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ENTERPRISE CREATION &
Financing the Business 1
Mr Nicholas Tan Tian Leng
ECD Oct 14 / Lecture 5 / ttl 1
Sources of financing
Types of financing
◦ Equity financing
◦ Debt financing
How different finance options will affect
2ECD Oct 14 / Lecture 5 / ttl
• Donald F. Kuratko ENTREPRENEURSHIP –
THEORY, PROCESS AND PRACTICE, 9th
Edition, CENGAGE, Chp 7,9 & 15
• Justin G. Longenecker, Carlos W. Moore, J.
William Petty and Leslie E. Patch, SMALL
BUSINESS MANAGEMENT – AN
ENTREPRENEURIAL EMPHASIS, International
Edition, Thomson South-Western, Chp 12
3ECD Oct 14 / Lecture 5 / ttl
After deciding on how to start your business, &
which business structure to use (in the last
lecture), you need to ask:
1. Where are you getting the money for your
2. What about later?
We will go through the different Financing
options in this lecture.
4ECD Oct 14 / Lecture 5 / ttl
Sources of funding
- Level of risk
- Stage of firm’s
ECD Oct 14 / Lecture 5 / ttl
Types of financing
6ECD Oct 14 / Lecture 5 / ttl
Money invested in the venture with no
legal obligation for entrepreneurs to
repay the principal amount or pay
interest on it.
But entrepreneurs will need to share
ownership & profits with the funding
7ECD Oct 14 / Lecture 5 / ttl
Sources of equity financing
8ECD Oct 14 / Lecture 5 / ttl
b) Informal investors
ECD Oct 14 / Lecture 5 / ttl 9
c) Public offerings
Initial public offering (IPO) refers to a corporation raising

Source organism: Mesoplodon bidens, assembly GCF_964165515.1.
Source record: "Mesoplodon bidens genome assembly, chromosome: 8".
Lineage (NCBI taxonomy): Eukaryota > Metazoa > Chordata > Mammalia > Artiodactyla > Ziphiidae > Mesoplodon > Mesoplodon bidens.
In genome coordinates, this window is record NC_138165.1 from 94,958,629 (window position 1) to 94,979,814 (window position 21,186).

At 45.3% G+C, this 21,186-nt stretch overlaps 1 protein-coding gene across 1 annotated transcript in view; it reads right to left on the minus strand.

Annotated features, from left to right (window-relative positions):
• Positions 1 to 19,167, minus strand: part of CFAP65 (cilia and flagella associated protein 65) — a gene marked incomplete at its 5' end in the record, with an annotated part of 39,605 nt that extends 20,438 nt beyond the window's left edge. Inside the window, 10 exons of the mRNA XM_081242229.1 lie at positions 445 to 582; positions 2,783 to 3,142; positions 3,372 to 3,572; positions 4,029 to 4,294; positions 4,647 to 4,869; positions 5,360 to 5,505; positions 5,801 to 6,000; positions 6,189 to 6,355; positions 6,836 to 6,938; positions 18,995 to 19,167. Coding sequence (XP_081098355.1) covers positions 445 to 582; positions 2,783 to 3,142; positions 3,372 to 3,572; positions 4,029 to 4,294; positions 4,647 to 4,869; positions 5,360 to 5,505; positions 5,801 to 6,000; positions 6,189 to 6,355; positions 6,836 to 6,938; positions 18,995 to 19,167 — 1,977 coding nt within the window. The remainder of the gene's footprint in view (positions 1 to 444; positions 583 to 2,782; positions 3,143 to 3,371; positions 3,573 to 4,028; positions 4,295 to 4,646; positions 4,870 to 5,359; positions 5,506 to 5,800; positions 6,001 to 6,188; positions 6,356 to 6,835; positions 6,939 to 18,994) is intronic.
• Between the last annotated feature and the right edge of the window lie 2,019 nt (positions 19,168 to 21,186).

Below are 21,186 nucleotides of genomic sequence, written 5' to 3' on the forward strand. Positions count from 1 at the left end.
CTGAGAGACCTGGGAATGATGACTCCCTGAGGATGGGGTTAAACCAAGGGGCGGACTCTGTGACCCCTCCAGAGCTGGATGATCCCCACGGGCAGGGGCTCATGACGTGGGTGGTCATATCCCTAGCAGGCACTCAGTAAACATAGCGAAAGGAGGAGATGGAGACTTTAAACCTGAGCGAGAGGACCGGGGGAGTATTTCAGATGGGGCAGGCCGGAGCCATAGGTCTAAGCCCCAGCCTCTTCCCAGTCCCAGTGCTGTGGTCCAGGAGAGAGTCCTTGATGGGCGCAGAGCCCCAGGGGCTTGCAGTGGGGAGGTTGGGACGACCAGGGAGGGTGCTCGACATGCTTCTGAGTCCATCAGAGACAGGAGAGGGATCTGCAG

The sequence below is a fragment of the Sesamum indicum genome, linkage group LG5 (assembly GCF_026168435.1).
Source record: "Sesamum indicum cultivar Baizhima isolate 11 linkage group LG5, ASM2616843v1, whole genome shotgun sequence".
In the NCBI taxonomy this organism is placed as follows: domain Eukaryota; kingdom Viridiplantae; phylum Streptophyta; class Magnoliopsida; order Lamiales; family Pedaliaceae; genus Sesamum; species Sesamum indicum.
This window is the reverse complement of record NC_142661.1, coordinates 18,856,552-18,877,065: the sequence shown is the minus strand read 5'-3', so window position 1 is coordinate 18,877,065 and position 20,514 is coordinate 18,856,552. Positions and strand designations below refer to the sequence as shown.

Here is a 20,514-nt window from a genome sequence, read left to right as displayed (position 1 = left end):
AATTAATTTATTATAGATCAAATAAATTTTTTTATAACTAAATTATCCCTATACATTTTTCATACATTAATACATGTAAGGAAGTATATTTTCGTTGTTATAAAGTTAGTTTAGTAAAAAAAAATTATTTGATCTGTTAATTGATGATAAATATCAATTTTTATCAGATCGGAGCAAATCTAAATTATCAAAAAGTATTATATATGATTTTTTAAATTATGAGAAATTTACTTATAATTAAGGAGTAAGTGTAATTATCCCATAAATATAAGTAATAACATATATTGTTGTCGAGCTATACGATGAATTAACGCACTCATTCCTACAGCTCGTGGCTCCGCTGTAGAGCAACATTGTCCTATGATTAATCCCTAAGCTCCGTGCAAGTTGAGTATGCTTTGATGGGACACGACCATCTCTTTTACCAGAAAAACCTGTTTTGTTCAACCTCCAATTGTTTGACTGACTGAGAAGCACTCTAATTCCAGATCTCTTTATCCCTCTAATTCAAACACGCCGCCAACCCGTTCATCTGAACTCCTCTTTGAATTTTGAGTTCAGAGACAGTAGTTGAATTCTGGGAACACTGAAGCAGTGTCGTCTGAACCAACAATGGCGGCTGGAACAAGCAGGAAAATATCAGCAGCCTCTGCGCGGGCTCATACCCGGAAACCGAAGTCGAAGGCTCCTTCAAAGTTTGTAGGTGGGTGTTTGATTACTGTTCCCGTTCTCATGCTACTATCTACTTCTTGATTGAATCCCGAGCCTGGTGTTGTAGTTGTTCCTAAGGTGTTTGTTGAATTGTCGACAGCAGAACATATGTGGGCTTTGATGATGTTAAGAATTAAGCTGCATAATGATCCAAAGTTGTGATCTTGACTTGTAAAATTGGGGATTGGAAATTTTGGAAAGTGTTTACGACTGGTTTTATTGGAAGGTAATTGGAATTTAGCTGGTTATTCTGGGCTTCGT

capital through the sale of securities on the public markets.
◦ Able to raise huge sums of capital in a short period.
◦ Public market provides liquidity for owners since they
can readily sell their shares.
◦ The marketplace puts a value on the company’s shares,
which in turns allows value to be placed on the
◦ The image of a publicly traded corporation is stronger in
the eyes of suppliers, financiers & customers.
10ECD Oct 14 / Lecture 5 / ttl
c) Public offerings
◦ Costs involved with a public offering are much higher. Eg
accounting fees, legal fees, prospectus printing, costs of
◦ Detailed disclosures of the company’s affairs must be
◦ Paperwork involved with government regulations etc
drains a lot of time, energy & money.
◦ Pressure from shareholders could lead to short term
views of the company.
11ECD Oct 14 / Lecture 5 / ttl
d) Private placements
Money invested by private investors.
May be possible to avoid issuing a prospectus
(rules differ from country to country).
Suitable for an injection of capital to jump to
the next level of growth.
And have a proven track record of
12ECD Oct 14 / Lecture 5 / ttl
e) Venture capitalists (VCs)
Professionals that provide a full range of financial
services for new or growing ventures, including:
Capital for start–ups and expansion
Market research and strategy
Management consulting functions
Contacts with prospective customers and
Assistance in negotiating technical agreements
Help in management and accounting controls
Help in employee recruitment
Help in risk management
Guidance with government regulation
ECD Oct 14 / Lecture 5 / ttl 13